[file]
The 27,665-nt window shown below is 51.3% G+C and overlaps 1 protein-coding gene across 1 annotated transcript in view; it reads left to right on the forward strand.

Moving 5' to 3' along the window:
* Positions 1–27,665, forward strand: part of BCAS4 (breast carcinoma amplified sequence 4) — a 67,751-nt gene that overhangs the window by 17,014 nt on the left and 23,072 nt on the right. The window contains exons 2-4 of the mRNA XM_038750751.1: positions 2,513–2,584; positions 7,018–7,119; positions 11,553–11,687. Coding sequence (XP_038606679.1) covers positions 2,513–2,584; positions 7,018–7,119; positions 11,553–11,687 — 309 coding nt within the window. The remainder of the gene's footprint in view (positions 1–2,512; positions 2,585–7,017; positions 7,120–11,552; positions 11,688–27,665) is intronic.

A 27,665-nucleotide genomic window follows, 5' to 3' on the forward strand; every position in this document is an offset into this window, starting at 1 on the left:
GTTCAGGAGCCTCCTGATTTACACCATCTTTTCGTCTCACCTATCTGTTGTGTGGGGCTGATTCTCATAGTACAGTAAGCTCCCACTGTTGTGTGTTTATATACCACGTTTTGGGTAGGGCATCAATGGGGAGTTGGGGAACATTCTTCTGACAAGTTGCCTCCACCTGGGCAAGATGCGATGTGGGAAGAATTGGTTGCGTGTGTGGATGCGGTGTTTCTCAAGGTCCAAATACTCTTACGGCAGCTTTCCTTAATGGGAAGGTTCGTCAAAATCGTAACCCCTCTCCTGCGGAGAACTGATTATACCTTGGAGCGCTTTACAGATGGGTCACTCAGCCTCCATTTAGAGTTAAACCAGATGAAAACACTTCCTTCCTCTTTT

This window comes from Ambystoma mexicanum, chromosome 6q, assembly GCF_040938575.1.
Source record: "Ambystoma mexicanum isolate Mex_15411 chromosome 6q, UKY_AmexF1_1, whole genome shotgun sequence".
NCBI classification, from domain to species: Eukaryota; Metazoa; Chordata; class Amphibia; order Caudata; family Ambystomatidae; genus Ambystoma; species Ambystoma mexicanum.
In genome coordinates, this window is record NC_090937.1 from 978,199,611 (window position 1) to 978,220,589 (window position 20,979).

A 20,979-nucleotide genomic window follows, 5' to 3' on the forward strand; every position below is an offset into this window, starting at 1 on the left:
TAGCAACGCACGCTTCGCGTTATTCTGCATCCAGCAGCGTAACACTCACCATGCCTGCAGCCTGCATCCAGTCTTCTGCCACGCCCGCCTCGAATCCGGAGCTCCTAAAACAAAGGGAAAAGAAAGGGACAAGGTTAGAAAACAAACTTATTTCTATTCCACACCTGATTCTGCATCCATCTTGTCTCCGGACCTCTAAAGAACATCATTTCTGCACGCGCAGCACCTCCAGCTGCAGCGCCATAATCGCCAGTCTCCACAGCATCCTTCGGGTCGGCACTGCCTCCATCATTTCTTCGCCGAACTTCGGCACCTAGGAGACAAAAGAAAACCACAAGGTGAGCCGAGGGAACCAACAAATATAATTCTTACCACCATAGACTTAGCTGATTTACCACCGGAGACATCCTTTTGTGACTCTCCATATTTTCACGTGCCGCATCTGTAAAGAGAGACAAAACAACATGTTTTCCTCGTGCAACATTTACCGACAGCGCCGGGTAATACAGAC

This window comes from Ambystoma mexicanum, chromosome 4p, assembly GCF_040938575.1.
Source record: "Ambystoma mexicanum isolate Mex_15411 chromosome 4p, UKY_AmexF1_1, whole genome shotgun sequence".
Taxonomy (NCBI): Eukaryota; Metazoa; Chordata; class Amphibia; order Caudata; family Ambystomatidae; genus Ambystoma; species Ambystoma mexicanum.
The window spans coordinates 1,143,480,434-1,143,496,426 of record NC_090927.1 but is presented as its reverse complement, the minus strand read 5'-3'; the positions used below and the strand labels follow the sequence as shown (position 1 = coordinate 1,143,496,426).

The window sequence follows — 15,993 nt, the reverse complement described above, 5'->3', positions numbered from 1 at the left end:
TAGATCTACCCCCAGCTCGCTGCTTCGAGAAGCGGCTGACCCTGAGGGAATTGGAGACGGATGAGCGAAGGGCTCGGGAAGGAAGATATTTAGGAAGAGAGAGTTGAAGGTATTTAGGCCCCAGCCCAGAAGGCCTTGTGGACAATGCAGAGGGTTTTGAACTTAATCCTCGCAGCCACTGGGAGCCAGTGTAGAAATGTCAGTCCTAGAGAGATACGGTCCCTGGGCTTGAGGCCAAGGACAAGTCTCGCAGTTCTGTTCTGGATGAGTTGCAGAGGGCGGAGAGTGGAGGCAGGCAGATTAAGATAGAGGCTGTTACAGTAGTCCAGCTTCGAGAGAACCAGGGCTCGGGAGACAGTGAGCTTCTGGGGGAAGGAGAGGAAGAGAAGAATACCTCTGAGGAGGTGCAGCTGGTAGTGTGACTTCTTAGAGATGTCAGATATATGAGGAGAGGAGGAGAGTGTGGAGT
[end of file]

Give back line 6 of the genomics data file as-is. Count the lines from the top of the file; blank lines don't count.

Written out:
This window comes from Ambystoma mexicanum, chromosome 6q, assembly GCF_040938575.1.